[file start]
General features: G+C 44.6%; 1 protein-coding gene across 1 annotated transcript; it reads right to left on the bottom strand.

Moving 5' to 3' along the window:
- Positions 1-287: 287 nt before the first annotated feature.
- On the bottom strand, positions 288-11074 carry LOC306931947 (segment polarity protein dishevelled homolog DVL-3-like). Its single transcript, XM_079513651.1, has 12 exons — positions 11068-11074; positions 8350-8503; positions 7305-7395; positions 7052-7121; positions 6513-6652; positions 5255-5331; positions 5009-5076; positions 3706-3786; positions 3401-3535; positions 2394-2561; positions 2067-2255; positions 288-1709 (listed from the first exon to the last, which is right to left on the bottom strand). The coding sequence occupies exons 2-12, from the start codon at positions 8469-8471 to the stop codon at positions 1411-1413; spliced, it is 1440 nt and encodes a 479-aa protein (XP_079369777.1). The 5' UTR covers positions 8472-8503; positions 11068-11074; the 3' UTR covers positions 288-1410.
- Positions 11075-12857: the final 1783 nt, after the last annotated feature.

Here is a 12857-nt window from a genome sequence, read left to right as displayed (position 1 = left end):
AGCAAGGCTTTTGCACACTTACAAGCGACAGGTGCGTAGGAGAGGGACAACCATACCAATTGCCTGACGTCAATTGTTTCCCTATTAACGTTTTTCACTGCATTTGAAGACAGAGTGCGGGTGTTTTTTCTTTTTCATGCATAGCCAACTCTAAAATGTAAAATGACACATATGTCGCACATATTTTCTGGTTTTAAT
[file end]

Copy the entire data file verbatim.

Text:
General features: G+C 44.6%; 1 protein-coding gene across 1 annotated transcript; it reads right to left on the bottom strand.

Moving 5' to 3' along the window:
- Positions 1-287: 287 nt before the first annotated feature.
- On the bottom strand, positions 288-11074 carry LOC306931947 (segment polarity protein dishevelled homolog DVL-3-like). Its single transcript, XM_079513651.1, has 12 exons — positions 11068-11074; positions 8350-8503; positions 7305-7395; positions 7052-7121; positions 6513-6652; positions 5255-5331; positions 5009-5076; positions 3706-3786; positions 3401-3535; positions 2394-2561; positions 2067-2255; positions 288-1709 (listed from the first exon to the last, which is right to left on the bottom strand). The coding sequence occupies exons 2-12, from the start codon at positions 8469-8471 to the stop codon at positions 1411-1413; spliced, it is 1440 nt and encodes a 479-aa protein (XP_079369777.1). The 5' UTR covers positions 8472-8503; positions 11068-11074; the 3' UTR covers positions 288-1410.
- Positions 11075-12857: the final 1783 nt, after the last annotated feature.

Here is a 12857-nt window from a genome sequence, read left to right as displayed (position 1 = left end):
AGCAAGGCTTTTGCACACTTACAAGCGACAGGTGCGTAGGAGAGGGACAACCATACCAATTGCCTGACGTCAATTGTTTCCCTATTAACGTTTTTCACTGCATTTGAAGACAGAGTGCGGGTGTTTTTTCTTTTTCATGCATAGCCAACTCTAAAATGTAAAATGACACATATGTCGCACATATTTTCTGGTTTTAAT